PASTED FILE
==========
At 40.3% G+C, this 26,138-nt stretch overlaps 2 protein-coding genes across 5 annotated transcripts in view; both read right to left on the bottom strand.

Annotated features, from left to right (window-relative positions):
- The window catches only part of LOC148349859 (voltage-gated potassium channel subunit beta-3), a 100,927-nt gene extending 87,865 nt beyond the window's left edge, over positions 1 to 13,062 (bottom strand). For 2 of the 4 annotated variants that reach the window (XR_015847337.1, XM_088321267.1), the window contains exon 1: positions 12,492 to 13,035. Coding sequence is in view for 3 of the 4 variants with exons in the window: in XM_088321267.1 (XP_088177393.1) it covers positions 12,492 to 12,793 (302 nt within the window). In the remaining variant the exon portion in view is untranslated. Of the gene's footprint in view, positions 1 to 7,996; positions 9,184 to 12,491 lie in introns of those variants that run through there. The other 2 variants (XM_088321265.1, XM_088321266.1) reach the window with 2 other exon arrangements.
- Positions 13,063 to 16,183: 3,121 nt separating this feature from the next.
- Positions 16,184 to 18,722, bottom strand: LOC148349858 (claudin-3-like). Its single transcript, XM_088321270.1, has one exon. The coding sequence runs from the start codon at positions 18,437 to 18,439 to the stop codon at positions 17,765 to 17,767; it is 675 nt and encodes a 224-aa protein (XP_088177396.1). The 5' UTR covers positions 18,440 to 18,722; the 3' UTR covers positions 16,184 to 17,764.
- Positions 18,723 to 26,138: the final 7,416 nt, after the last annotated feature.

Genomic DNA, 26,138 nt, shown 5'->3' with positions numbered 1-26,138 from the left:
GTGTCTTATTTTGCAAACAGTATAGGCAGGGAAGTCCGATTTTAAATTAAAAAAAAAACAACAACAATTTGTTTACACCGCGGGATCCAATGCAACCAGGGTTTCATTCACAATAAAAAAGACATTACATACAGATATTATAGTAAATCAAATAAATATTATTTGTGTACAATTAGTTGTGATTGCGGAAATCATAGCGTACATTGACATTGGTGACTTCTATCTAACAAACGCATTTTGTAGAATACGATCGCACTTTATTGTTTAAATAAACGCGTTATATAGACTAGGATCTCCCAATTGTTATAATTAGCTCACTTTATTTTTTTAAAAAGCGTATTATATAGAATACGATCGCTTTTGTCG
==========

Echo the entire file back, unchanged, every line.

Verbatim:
At 40.3% G+C, this 26,138-nt stretch overlaps 2 protein-coding genes across 5 annotated transcripts in view; both read right to left on the bottom strand.

Annotated features, from left to right (window-relative positions):
- The window catches only part of LOC148349859 (voltage-gated potassium channel subunit beta-3), a 100,927-nt gene extending 87,865 nt beyond the window's left edge, over positions 1 to 13,062 (bottom strand). For 2 of the 4 annotated variants that reach the window (XR_015847337.1, XM_088321267.1), the window contains exon 1: positions 12,492 to 13,035. Coding sequence is in view for 3 of the 4 variants with exons in the window: in XM_088321267.1 (XP_088177393.1) it covers positions 12,492 to 12,793 (302 nt within the window). In the remaining variant the exon portion in view is untranslated. Of the gene's footprint in view, positions 1 to 7,996; positions 9,184 to 12,491 lie in introns of those variants that run through there. The other 2 variants (XM_088321265.1, XM_088321266.1) reach the window with 2 other exon arrangements.
- Positions 13,063 to 16,183: 3,121 nt separating this feature from the next.
- Positions 16,184 to 18,722, bottom strand: LOC148349858 (claudin-3-like). Its single transcript, XM_088321270.1, has one exon. The coding sequence runs from the start codon at positions 18,437 to 18,439 to the stop codon at positions 17,765 to 17,767; it is 675 nt and encodes a 224-aa protein (XP_088177396.1). The 5' UTR covers positions 18,440 to 18,722; the 3' UTR covers positions 16,184 to 17,764.
- Positions 18,723 to 26,138: the final 7,416 nt, after the last annotated feature.

Genomic DNA, 26,138 nt, shown 5'->3' with positions numbered 1-26,138 from the left:
GTGTCTTATTTTGCAAACAGTATAGGCAGGGAAGTCCGATTTTAAATTAAAAAAAAAACAACAACAATTTGTTTACACCGCGGGATCCAATGCAACCAGGGTTTCATTCACAATAAAAAAGACATTACATACAGATATTATAGTAAATCAAATAAATATTATTTGTGTACAATTAGTTGTGATTGCGGAAATCATAGCGTACATTGACATTGGTGACTTCTATCTAACAAACGCATTTTGTAGAATACGATCGCACTTTATTGTTTAAATAAACGCGTTATATAGACTAGGATCTCCCAATTGTTATAATTAGCTCACTTTATTTTTTTAAAAAGCGTATTATATAGAATACGATCGCTTTTGTCG